Wildfires are a natural phenomenon of the forest, creating new growth and culling debris. But experts caution that human changes to the landscape have invited larger and more destructive fires.

“Our resource-dependent communities are on the brink of being wiped out, physically and economically and culturally. We just can’t seem to collectively do what’s necessary,” said Robert Gray, a fire ecologist in British Columbia. “We know what to do. We’re just not doing it. And there are things we could have done in recent years to lessen what we’ve seen over the last few weeks. ”

Downtown Ottawa on Wednesday, shrouded in smoke.
Downtown Ottawa on Wednesday, shrouded in smoke. Photograph: Adrian Wyld/AP

In recent decades, the forestry industry has grown to appreciate the economics of certain fast-growing trees, including the lodgepole pine, says Gray. The species quickly overpopulated forests in western Canada, largely through the replanting efforts of logging companies. But in recent decades, nearly 30m hectares of pine in western North America alone were killed off by the mountain pine beetles, leaving swaths of tinder on the landscape.

“To reduce the scale of these high-severity fires, we need to put a lot more obstructions in the way of potential fire movement. We have to make this transformational change in our landscapes,” said Gray.

He points to the historical makeup of western Canadian forests, which long been populated by trees of varying age and size: Douglas fir, mountain ash, cedar and spruce. While some trees, like pine, burn easily, others don’t, like the mountain ash or fir. This meant that even in historically dry ecosystems, a diverse canopy has sufficient “speed bumps” to slow fires, meaning pockets of the land can undergo small wildfires that don’t morph into fearsome blazes.

“We can put in vegetation that doesn’t burn that well. In areas where we’ve done prescribed burning, we’ve converted the forest to hardwoods like aspen and cottonwood that don’t burn as well,” he said.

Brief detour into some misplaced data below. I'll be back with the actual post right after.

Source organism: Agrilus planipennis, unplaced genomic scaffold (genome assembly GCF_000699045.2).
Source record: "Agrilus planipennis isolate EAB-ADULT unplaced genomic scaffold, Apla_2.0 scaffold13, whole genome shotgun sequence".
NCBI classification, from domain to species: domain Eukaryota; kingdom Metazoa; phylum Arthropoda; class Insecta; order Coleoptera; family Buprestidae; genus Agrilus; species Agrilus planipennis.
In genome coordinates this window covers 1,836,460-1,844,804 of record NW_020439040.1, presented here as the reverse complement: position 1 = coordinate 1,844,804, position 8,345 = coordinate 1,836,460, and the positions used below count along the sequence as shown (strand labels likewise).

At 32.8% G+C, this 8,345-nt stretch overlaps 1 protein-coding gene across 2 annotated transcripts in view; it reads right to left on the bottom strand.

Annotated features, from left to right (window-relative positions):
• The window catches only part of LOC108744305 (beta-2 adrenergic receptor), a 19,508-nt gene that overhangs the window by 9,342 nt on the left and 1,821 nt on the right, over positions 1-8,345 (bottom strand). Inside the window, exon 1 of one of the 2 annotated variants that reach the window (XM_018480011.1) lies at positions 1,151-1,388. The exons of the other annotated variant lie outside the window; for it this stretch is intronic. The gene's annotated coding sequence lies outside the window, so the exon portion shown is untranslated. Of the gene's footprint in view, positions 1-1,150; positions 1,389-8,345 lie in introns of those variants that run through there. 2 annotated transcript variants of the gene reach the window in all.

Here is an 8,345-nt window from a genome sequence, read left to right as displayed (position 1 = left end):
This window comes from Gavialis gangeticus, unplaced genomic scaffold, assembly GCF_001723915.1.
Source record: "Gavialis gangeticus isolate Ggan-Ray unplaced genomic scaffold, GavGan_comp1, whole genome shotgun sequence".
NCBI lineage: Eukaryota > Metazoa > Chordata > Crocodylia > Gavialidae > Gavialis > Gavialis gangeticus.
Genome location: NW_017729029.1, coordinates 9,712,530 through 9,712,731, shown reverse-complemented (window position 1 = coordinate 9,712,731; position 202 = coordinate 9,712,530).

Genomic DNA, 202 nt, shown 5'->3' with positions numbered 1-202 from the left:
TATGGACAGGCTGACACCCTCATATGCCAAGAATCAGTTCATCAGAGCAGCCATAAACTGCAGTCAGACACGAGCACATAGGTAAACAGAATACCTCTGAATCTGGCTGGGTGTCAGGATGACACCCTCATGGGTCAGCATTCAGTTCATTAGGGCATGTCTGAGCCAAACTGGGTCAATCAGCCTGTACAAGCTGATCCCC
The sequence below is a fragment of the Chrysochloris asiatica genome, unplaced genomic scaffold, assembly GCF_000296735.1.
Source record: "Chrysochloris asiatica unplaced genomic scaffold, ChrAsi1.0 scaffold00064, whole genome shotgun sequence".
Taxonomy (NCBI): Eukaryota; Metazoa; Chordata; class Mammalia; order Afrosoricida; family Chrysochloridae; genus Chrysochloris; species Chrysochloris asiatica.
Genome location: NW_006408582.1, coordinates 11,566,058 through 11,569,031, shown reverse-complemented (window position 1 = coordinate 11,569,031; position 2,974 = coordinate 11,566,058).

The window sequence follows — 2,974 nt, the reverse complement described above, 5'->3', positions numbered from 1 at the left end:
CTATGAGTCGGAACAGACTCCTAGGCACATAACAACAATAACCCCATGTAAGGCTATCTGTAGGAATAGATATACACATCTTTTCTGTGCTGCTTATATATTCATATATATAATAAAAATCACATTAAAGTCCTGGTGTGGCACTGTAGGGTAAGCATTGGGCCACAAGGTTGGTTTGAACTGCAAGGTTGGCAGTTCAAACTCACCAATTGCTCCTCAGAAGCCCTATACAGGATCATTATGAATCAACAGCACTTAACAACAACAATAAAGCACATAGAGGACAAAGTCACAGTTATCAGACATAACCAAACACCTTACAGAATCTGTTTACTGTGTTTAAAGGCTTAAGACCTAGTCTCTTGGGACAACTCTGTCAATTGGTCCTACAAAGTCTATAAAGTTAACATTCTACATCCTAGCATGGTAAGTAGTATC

But he says ambivalence within the forestry industry about embracing a large-scale shift in how it logs and replants, as well as insufficient funding from the provincial and federal governments has delayed efforts experts say can mitigate the most destructive effects of fires.

In 2005, the federal government and provinces developed the Canadian Wildland Fire Strategy. At the time, they suggested C$2.32bn (US$1.74bn) was needed to better address wildfire risk. But, after 10 years, only C$1.47bn was spent.

“There is a feeling right now that we’re in a nationwide crisis. Smoking out Toronto, Ottawa, Washington and New York is helping, but I don’t hear anybody speaking about doubling and tripling investment where it’s needed most. We [talk a] big game about climate change and how we need to get out ahead of the natural disasters that are linked to it, but we’re not doing it,” said Gray.

“We need to be on a war footing. It has to be all hands on deck. We need to alter and change our societies and economies. And I just don’t see that happening. I don’t know what it’s going to take. But something has to give. Something has to change.”